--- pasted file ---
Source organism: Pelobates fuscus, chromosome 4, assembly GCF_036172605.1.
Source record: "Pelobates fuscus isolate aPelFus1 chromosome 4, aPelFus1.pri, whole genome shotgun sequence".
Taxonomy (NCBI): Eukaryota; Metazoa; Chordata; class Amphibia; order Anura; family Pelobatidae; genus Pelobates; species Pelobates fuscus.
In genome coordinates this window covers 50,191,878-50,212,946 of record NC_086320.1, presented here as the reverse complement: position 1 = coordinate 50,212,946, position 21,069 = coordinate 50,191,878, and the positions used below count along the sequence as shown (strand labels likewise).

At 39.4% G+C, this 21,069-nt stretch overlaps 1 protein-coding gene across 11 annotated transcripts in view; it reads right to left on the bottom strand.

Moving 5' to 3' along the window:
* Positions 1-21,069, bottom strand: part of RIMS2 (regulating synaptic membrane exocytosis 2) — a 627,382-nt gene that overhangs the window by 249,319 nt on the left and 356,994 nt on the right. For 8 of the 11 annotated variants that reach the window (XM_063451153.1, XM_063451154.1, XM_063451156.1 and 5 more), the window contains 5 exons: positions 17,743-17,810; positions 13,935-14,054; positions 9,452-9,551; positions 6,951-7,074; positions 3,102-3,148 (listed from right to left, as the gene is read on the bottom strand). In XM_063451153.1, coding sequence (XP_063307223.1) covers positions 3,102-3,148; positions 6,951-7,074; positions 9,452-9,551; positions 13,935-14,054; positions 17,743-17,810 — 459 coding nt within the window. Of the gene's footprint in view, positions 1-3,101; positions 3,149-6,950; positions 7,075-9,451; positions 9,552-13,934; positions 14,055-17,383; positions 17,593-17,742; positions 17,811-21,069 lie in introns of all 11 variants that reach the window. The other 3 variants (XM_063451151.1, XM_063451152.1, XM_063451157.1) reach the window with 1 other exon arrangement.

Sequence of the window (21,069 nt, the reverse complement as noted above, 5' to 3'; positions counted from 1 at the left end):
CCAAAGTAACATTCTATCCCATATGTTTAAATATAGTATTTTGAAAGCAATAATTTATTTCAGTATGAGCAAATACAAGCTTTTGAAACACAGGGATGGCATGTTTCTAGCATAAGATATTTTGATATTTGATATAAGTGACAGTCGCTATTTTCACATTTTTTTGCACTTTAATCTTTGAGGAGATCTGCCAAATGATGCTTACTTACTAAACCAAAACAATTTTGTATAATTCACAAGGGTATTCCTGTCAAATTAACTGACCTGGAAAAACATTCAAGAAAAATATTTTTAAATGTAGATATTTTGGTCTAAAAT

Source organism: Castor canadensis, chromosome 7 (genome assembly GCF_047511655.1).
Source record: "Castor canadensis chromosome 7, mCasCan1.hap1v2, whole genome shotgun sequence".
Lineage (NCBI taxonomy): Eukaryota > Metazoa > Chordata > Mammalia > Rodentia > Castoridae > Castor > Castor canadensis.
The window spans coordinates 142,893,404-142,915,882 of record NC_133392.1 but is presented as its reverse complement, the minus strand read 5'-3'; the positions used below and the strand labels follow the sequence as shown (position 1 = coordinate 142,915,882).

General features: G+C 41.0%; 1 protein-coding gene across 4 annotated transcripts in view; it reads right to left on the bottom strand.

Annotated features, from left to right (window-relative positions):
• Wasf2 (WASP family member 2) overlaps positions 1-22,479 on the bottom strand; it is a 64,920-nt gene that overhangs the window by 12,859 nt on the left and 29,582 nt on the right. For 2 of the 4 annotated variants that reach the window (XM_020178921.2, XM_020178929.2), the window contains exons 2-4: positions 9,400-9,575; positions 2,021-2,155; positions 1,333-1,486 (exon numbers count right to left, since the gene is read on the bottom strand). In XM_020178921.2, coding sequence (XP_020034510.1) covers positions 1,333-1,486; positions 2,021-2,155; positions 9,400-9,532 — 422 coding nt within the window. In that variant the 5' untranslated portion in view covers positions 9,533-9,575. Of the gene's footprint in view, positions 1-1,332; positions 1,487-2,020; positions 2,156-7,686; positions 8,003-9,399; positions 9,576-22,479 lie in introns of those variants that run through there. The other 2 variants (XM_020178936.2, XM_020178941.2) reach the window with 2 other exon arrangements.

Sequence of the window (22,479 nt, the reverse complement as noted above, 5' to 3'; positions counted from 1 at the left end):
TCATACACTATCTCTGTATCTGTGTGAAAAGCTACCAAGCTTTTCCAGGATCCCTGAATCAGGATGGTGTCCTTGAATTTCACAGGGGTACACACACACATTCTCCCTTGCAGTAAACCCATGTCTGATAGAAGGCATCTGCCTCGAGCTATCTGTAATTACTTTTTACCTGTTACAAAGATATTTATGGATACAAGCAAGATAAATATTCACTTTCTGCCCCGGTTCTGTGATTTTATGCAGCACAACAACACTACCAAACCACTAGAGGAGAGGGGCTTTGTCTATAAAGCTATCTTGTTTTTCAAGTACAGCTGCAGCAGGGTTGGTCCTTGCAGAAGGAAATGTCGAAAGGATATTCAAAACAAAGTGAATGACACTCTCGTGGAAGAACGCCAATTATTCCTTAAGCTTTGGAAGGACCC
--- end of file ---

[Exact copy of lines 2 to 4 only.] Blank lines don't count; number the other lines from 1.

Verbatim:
Source record: "Pelobates fuscus isolate aPelFus1 chromosome 4, aPelFus1.pri, whole genome shotgun sequence".
Taxonomy (NCBI): Eukaryota; Metazoa; Chordata; class Amphibia; order Anura; family Pelobatidae; genus Pelobates; species Pelobates fuscus.
In genome coordinates this window covers 50,191,878-50,212,946 of record NC_086320.1, presented here as the reverse complement: position 1 = coordinate 50,212,946, position 21,069 = coordinate 50,191,878, and the positions used below count along the sequence as shown (strand labels likewise).